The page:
From an early age I have adored the newspaper, inspired deeply by the home and the home city. Yet today I must confess that the newspaper is alarmingly dead yet throbbingly alive and this duality must be handled. Which equally means that while the format need not change, the content must be overhauled and an idea or two may emanate from this article.
Any form of editorial content can be divided into news and views, each commanding a domain of its very own. News thrives on immediacy, accuracy and credibility, whether the source is newspaper, radio, TV or digital. While the first two aspects are often commoditised, the third dimension credibility is what used to separate the BBC from the pretenders, driven by an assurance of lineage, Views, on the other hand, are cajoled by the spiritual stance of the ownership and occasionally the editors, thus blessing the brand with a certain socio-political leaning that defines its opinions. Once again, every vehicle carefully cultivates its views zealously just as Nike or UCB would do, for herein lies the source of its secret sauce.
But there is one obvious yet major development that newspapers seem to be missing out on, which is the inability to cater to immediacy or in other words, being the first point of information for consumers. In fact, on this parameter, today’s newspapers resemble the Daak editions of yore, carrying yesterday’s news in today’s date. For those not from that era, these were circulated in mofussil areas and released early off the press to catch the overnight trains. So be it cricket scores, Covid tallies, the Congress disintegration or the China situation, we have already received an accurate update from our mobile phones the previous evening and if the matter was volatile, Arnab would have dissected it with his barbarian precision. Thus Page 1 of the morning daily, earlier the Boeing 747 of the fleet, is now a dated embarrassment, expiry written plainly on its visage.
But just as the digital world has taken over this original functionality of the newspaper, the newspaper quite surprisingly is admirably poised to gain from the enhanced reading habits of society, courtesy the never-ending screens. It cannot be denied that we have become chronically views-hungry, eagerly seeking multifaceted opinions to enrich our conversations and worldviews. Now this is a role that the printed newspaper can perform with unmatched aplomb, not just from the credibility and permanence of the printed word but with the well-established legacies that they have earned. Thus the Page 1 narrative shifts from reporting of information to the analysis of that information as a logical progression from commoditised narratives, building fiercely on the values the brand wishes to nurture. In one fell sweep, the newspaper becomes a viewspaper and there is benefit for all in this valuable media continuum.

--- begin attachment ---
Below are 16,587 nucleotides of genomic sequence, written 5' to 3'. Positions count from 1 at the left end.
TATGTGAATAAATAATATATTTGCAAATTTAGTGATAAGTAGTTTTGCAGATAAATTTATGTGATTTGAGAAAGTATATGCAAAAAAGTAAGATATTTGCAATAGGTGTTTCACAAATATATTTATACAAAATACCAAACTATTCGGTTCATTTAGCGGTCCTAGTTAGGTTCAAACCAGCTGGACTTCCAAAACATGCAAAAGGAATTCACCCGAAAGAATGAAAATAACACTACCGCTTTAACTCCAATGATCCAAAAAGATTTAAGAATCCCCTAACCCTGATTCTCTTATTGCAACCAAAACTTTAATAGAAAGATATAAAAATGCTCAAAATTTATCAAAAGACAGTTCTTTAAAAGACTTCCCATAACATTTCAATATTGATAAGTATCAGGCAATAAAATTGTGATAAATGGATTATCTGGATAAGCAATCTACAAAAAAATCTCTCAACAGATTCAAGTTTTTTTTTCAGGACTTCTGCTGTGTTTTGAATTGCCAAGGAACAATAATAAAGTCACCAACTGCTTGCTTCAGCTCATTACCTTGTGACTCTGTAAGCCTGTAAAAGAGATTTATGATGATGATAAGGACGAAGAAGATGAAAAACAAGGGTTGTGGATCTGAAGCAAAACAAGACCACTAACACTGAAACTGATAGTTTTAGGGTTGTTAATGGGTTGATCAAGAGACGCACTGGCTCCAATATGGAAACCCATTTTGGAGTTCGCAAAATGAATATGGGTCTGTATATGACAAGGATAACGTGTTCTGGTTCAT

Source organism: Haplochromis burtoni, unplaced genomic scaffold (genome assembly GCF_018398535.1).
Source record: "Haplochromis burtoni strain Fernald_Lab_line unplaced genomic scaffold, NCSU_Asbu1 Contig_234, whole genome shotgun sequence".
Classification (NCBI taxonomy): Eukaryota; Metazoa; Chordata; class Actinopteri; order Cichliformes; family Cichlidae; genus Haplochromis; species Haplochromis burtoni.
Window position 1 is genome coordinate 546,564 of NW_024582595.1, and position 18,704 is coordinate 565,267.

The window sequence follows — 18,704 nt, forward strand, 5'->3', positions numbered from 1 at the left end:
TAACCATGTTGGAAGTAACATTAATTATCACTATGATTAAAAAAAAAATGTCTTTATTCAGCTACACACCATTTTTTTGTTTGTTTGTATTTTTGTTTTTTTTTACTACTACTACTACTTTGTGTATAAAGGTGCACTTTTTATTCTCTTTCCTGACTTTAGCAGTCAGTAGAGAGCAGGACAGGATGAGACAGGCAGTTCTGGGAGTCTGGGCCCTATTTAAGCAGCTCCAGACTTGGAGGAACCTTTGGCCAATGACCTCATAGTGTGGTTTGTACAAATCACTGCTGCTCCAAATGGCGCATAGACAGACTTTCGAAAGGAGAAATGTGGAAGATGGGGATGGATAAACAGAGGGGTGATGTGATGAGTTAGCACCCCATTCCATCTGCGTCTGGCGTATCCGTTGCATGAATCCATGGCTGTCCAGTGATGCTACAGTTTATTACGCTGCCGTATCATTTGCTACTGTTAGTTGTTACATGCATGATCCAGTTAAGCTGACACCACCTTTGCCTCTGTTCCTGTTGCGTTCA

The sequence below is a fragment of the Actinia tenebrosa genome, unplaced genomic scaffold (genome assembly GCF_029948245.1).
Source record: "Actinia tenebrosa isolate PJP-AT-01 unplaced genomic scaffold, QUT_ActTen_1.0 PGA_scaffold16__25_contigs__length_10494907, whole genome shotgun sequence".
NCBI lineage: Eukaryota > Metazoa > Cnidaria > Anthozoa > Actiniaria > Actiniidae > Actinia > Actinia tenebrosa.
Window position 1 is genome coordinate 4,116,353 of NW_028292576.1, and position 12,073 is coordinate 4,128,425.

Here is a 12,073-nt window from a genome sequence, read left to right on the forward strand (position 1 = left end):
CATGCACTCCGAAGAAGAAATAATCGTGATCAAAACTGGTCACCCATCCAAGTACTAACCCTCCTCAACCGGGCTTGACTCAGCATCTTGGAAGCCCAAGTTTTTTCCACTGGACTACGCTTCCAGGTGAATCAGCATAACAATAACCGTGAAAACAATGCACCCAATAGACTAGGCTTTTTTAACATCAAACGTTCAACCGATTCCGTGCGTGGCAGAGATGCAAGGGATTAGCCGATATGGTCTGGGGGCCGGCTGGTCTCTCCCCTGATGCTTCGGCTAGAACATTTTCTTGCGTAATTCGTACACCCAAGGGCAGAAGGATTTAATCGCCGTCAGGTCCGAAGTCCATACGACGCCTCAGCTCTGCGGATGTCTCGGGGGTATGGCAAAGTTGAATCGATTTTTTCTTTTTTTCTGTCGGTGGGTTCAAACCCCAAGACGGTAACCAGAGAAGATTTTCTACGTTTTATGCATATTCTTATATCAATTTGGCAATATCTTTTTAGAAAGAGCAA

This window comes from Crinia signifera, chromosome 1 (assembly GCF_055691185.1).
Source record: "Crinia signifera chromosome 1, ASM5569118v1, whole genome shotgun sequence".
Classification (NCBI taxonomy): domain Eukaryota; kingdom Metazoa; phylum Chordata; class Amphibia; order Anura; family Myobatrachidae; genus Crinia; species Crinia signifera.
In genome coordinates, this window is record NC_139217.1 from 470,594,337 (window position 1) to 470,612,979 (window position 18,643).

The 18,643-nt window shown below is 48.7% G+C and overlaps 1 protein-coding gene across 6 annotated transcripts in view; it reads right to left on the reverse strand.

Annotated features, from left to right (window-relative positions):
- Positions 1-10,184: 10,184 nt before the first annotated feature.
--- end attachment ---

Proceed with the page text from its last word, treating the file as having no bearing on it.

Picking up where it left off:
Those versed with management literature will be aware of the Negroponte Switch, conceived by the eponymous head of the MIT Media Lab. He suggested most wisely that cables which were limited should be used for TV channels while airwaves which were theoretically unlimited must be applied for internet, unlike the prevailing pattern of the early years in co-existence. What I am suggesting is a switch most similar and do hear me out very clearly. Let the digital media with unlimited capacities be the referred conduit for information, which can be potentially limitless while the newspaper, its predecessor in this regard, focuses on high-quality selective opinion mongering, currently domineering on the online platforms. As the latter will thrive on selective and discrete dispersion which is an unquestionable skill of the newspaper editorial cadre.
But for the newspaper to become a viewspaper as a fundamental cultural shift must happen as the transformation of a time-tested business model. The headline must now become a verdict and not just reportage while the content must resonate with a learned point of view, not just the depiction of data. Where immediacy and accuracy will still matter is hyperlocal content as that will be a domain of conversation which must be married succinctly with opinions. A rather far cry from the days of The Statesman in my formative era where the life of Leonid Brezhnev mattered more than the death of Charu Mazumdar as the legacy of both origins and customer influence equally. A necessary addendum in the new positioning will be the youth representation, well-honed purveyors of current day sentiments who will be empanelled in the new scheme of things. Essentially all significant digital influencers will be persuaded to make an apparently retrograde yet actually dramatic foray to the paper world with its inimitable professional and emotional currency.
In sum, it must be said that the newspaper must urgently transform to the viewspaper, as a relevant and inspirational representation of the tumultuous times. It will be fabulous for integrity, amazing for business and charmingly in tune with original legacy.
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